The Aviation Transport Security Amendment (Inbound Cargo Security Enhancement) Act 2013 (Amendment Act) amends the Aviation Transport Security Act 2004 (Act). The Act is amended to enable the Minister to prohibit the carriage of certain cargo into Australian territory on an aircraft through the use of a “disallowable instrument”. A disallowable instrument is defined in the Acts Interpretation Act 1901 asbeingan instrument that is gazetted in the Commonwealth of Australia Gazette and laid before each House of Parliament within 15 sitting days of the making of that instrument.

As detailed in the explanatory memorandum to the Amendment Act, the Amendment Act reflects the Government’s desire to provide an effective response mechanism that, when exercised, creates greater certainty and transparency regarding international inbound air cargo. In particular, the Amendment Act creates a solid framework allowing for the Minister to prohibit certain types of inbound cargo through a disallowable instrument.

Pursuant to Section 65C of the Amendment Act, the carriage of prohibited cargo into Australian territory will constitute a strict liability offence, which in turn has significant human rights implications. A strict liability offence relates to an offence for which there is no fault elements for any of the physical elements of the offence and the defence of mistake of fact is available (section 6.1 of the Criminal Code Act 1995). Upon analysis of the offence under the Amendment Act, it is apparent that the provision engages the right to the presumption of innocence, which is fundamental to common law and contained in article 14(2) of the International Covenant on Civil and Political Rights.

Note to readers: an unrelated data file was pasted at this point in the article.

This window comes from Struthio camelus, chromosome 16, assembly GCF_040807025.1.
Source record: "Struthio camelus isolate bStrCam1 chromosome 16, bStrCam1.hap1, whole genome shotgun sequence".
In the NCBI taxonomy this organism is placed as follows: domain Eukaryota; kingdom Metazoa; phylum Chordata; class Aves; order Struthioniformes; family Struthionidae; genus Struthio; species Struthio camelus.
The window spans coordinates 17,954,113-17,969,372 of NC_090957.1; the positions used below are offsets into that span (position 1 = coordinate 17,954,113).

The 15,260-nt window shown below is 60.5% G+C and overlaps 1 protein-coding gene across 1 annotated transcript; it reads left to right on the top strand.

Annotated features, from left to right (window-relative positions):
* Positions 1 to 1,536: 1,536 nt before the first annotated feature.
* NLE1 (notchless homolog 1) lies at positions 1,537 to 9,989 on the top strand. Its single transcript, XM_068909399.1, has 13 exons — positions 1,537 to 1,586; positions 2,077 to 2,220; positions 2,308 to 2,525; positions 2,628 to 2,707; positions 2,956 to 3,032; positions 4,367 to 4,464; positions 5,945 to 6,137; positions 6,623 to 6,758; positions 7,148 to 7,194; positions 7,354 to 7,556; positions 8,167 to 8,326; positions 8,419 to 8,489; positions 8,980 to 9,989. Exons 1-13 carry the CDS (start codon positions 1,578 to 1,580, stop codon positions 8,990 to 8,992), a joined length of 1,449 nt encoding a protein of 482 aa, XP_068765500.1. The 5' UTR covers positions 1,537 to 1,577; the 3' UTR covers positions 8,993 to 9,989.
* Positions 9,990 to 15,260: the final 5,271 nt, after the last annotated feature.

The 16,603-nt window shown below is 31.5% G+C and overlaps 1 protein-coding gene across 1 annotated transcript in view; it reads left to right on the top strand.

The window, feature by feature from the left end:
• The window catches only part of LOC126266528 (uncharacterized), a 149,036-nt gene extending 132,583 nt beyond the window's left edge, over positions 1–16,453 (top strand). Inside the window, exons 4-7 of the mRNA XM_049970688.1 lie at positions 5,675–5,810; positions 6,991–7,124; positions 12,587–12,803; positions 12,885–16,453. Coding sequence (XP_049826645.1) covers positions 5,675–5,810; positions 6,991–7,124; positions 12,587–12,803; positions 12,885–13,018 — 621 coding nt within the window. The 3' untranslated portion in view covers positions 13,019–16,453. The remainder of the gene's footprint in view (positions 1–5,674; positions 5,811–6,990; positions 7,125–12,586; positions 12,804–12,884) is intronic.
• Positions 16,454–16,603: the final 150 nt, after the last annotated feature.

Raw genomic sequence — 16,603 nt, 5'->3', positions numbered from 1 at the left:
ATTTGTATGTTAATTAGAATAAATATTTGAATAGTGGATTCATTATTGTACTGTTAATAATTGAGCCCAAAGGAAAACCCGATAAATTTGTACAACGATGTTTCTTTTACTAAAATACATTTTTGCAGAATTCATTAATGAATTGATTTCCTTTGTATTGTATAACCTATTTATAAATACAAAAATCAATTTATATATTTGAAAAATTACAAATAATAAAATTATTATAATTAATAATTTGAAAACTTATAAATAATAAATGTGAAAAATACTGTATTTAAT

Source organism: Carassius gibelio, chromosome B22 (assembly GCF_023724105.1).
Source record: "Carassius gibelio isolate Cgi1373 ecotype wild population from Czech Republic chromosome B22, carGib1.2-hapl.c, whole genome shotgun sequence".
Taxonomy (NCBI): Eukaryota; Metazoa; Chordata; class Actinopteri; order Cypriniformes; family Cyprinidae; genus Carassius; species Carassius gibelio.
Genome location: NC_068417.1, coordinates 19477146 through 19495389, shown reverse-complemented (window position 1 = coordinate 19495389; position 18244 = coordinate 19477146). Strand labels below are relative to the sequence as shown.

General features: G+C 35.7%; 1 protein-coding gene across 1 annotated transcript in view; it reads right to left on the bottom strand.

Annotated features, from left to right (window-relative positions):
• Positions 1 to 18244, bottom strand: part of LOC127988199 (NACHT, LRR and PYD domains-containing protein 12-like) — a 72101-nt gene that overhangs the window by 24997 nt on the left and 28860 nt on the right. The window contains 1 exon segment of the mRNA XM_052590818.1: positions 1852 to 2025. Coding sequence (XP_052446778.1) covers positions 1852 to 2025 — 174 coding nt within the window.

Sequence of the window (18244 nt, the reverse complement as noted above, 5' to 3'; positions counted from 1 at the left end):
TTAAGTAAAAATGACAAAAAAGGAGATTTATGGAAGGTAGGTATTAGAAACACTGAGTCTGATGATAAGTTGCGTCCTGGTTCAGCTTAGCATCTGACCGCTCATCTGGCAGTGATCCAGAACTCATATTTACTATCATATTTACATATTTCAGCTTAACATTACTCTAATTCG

Whilst the offence engages the right to the presumption of innocence, there are several elements that demonstrate the imposition of this right is both reasonable and proportionate. Given the potential consequences of the use of improvised explosive devices in air cargo, a strict liability offence is an appropriate deterrent against acts or omissions committed by aviation industry participants that may contribute to the success of an attack. Further, it would be particularly difficult to prove fault in circumstances of an attack using cargo, as extensive documentation regarding examination, handling and treatment of cargo is required to establish the fault elements of the applicable business. For this reason, the categorisation of the offence as a strict liability offence is appropriate.

The penalties for the strict liability offence do not include imprisonment and range from 100 to 200 penalty units. The penalty amount is intended to discourage non-compliance as well as ensure that industry and their personnel do everything that they can reasonably do to prevent the entry of prohibited cargo. Given the real threat posed by attacks using air cargo and the serious damage those attacks may inflict upon Australia and Australian interests, there is a need for significant penalties in order to deter aircraft operators and other aviation industry participants from non-compliance.